A short time passes and you arrive back at your home. There are no lights on and you are always consciously wary of burglars who may be in your house stealing prized possessions such as:
a. the taxidermy model of your cat that you loved and cherished until it used ten out of nine lives
b. the certificate of your graduation from an average ability university
c. the fake two pence coin you found on the floor, and liked
d. the gigantic yet broken pastel coloured shell you found on the beach at some point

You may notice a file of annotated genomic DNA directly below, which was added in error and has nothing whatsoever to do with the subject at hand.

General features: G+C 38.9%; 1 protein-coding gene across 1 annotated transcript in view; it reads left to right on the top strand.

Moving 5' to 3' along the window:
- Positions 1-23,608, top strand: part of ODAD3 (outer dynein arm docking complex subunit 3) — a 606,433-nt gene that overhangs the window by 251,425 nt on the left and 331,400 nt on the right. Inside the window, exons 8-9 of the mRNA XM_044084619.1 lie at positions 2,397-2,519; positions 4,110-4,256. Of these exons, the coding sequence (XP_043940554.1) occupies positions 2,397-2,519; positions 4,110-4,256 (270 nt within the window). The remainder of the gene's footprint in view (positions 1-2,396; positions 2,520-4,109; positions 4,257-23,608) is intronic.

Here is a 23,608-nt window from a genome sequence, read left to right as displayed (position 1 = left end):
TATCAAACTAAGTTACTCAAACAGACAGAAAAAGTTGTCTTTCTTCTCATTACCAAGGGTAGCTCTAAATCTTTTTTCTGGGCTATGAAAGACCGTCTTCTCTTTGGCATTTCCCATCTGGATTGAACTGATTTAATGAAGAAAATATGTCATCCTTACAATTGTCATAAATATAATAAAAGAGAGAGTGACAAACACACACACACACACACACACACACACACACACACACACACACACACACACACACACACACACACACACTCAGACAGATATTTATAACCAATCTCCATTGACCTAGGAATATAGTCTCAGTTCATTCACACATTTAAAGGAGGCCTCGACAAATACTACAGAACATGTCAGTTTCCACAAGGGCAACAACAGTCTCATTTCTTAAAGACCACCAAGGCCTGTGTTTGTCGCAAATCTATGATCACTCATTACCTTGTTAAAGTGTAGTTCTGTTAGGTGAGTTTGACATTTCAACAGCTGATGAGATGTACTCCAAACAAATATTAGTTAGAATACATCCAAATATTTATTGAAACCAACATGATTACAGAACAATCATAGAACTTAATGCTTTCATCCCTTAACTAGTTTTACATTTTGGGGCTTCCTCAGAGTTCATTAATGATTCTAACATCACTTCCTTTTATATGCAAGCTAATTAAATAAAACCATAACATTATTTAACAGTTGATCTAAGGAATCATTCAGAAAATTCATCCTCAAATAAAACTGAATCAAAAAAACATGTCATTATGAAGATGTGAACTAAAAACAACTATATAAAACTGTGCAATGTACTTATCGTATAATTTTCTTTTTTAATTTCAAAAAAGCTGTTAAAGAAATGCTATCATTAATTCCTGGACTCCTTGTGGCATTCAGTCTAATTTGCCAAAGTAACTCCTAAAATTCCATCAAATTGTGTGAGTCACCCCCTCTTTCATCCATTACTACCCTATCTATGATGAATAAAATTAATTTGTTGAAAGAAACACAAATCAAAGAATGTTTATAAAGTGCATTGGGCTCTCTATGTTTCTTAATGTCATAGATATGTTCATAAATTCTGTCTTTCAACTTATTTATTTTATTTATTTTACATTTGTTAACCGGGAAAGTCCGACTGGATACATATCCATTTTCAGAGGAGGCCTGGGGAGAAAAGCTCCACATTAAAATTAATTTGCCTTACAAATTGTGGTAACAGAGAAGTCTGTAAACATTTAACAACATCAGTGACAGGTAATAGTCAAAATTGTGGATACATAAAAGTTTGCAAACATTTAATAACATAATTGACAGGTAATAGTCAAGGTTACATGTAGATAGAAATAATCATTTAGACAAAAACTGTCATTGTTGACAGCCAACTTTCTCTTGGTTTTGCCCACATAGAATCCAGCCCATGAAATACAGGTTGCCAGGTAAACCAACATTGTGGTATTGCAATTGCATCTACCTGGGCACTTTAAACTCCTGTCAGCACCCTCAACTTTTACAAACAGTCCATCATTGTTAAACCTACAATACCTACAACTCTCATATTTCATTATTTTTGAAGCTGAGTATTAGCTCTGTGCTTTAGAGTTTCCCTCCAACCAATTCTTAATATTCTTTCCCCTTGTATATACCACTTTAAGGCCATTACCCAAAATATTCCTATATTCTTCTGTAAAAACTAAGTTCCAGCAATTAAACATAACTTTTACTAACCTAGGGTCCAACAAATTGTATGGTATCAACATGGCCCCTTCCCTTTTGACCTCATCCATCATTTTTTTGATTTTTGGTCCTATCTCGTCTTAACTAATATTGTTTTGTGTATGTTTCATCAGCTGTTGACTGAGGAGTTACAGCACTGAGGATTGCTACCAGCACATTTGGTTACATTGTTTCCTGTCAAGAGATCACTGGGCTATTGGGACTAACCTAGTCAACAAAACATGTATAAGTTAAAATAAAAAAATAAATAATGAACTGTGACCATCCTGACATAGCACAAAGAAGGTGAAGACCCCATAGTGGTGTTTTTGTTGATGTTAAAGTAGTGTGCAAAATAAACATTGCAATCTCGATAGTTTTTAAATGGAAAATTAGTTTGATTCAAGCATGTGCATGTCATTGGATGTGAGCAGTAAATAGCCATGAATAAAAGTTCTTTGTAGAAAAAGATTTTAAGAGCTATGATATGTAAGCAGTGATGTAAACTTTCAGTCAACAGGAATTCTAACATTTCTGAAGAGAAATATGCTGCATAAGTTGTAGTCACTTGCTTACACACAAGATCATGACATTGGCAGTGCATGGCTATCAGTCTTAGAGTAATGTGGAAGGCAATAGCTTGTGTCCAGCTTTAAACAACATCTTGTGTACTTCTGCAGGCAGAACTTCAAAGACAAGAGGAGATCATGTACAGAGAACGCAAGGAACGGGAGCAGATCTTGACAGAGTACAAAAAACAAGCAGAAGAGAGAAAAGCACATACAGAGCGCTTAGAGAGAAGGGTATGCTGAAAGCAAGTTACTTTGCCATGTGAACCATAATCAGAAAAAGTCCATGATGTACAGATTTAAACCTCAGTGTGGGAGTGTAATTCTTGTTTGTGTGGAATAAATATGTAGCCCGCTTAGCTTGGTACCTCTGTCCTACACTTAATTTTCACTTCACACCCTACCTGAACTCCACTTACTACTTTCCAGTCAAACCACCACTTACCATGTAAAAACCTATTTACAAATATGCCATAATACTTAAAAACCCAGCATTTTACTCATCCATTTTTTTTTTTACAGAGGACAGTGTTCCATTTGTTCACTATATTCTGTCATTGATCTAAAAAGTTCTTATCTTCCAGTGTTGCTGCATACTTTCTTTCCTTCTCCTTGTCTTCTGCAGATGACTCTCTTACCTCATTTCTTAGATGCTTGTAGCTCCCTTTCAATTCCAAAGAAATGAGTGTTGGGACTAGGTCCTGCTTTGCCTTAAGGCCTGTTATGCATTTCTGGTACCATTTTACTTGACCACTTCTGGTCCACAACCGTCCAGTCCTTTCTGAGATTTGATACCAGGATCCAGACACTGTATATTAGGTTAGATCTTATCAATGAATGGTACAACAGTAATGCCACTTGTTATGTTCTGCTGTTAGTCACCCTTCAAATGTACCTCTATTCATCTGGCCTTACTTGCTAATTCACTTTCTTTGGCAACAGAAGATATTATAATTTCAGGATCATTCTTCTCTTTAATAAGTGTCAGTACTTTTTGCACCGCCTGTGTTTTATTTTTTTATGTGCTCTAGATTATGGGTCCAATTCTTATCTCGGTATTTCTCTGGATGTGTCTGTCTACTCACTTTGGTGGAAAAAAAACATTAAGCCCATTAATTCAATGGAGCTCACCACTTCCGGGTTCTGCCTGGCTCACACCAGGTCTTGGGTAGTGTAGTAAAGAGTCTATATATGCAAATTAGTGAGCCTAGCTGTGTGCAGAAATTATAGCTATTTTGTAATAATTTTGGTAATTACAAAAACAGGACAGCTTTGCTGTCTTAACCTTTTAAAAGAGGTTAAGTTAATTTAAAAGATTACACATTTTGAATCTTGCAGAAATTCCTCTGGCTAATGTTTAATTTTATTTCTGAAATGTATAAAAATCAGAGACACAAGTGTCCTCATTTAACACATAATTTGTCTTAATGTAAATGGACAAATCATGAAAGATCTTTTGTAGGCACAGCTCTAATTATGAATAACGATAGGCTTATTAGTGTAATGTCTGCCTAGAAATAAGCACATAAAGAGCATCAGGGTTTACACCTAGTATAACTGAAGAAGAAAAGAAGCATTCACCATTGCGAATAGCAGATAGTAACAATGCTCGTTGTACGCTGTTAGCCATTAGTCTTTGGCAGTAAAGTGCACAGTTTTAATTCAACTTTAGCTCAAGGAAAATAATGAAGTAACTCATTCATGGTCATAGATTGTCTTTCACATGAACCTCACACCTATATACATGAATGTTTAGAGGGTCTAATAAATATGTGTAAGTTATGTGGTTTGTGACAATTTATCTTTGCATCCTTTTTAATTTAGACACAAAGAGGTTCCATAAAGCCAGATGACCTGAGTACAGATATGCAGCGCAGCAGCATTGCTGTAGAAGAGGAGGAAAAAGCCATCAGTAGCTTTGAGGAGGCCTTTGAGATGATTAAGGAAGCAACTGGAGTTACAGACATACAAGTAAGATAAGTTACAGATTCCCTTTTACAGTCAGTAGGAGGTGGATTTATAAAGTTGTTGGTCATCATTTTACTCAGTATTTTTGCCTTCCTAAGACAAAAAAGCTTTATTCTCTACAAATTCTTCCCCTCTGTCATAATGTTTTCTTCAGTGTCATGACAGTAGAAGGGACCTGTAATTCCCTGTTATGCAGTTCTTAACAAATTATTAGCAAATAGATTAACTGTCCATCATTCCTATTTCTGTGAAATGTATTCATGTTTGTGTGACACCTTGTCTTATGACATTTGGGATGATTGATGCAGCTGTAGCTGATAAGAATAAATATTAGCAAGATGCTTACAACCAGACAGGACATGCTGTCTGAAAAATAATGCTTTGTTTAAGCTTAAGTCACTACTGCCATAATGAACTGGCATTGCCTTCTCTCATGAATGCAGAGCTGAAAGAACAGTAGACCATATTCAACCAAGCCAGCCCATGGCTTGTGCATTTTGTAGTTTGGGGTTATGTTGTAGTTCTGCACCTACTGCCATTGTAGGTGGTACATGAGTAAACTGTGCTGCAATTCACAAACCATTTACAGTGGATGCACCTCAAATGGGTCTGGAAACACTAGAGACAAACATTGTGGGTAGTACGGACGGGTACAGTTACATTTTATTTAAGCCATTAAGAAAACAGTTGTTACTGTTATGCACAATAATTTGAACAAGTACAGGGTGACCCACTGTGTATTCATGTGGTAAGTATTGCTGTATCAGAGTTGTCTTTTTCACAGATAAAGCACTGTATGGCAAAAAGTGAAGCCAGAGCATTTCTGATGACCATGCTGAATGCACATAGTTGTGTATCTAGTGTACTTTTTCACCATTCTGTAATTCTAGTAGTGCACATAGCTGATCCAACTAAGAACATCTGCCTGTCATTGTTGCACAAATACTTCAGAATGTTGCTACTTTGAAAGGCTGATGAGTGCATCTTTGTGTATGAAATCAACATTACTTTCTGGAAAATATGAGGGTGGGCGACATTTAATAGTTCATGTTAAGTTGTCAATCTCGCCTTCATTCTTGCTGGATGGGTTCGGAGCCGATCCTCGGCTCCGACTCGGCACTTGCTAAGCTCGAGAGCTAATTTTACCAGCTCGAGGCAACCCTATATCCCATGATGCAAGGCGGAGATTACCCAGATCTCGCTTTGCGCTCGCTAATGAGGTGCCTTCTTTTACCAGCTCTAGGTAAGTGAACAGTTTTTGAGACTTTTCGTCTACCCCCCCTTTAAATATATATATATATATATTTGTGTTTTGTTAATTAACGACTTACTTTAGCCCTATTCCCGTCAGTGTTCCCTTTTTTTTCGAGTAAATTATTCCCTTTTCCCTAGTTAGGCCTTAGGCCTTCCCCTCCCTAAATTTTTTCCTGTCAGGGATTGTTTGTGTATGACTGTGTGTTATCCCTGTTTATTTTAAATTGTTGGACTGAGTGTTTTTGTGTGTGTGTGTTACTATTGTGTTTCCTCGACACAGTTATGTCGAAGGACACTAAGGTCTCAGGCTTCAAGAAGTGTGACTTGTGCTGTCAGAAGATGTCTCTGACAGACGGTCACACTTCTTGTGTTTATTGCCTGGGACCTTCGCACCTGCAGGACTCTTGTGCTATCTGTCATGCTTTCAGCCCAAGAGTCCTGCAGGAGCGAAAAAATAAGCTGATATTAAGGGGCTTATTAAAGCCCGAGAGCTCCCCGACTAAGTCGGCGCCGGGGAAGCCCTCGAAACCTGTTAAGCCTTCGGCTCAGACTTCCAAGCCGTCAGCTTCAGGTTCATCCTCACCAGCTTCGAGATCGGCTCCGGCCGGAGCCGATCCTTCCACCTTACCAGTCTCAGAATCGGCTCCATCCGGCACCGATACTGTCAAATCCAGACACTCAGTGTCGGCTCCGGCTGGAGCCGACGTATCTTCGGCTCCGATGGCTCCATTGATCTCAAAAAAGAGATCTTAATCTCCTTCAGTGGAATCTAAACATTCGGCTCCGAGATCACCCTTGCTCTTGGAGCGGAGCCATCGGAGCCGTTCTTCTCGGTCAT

You arrive back at your home. There are no lights on and you realise that your house is fine. The market value price is still the same and nothing has been taken and you can sigh a sigh of pure relief. You go to take Eugene inside and make him a cup of tea or perhaps coffee; this is your choice. This is your part of the story that is entirely your own decision. Fortunately it has no dramatic impact on the ending of the narrative. You haul him in on your surfboard and he kind of smiles. You aren’t sure if it a smile or a snarl. You assume it is a smile due to your hospitality. You put him on the fake Turkish rug on the floor of the living room. You say “One or two sugars” and his smile diminishes. “Does that mean you want one” you say, and Eugene is sterile. “I will just put brown sugar in then” you say, as if it is the conclusion of a mutual agreement. A few minutes later you walk in and place the cup by his mouth. Eugene flips his tail a bit. You decide to pour the tea or coffee on him and he seems strangely calm with it. You think about dinner. You have not eaten and the day has nearly ended and you must refill yourself to go on, you must not deny yourself such happiness. You go to the cupboard and take what you want to eat out of the cupboard. Among the tins you notice a can of alphabet soup. The kind that is drenched in this salt-water-tomato-sauce and it is even possible to make words out of it. You have the ingenious idea to feed it to Eugene, the beautiful mute.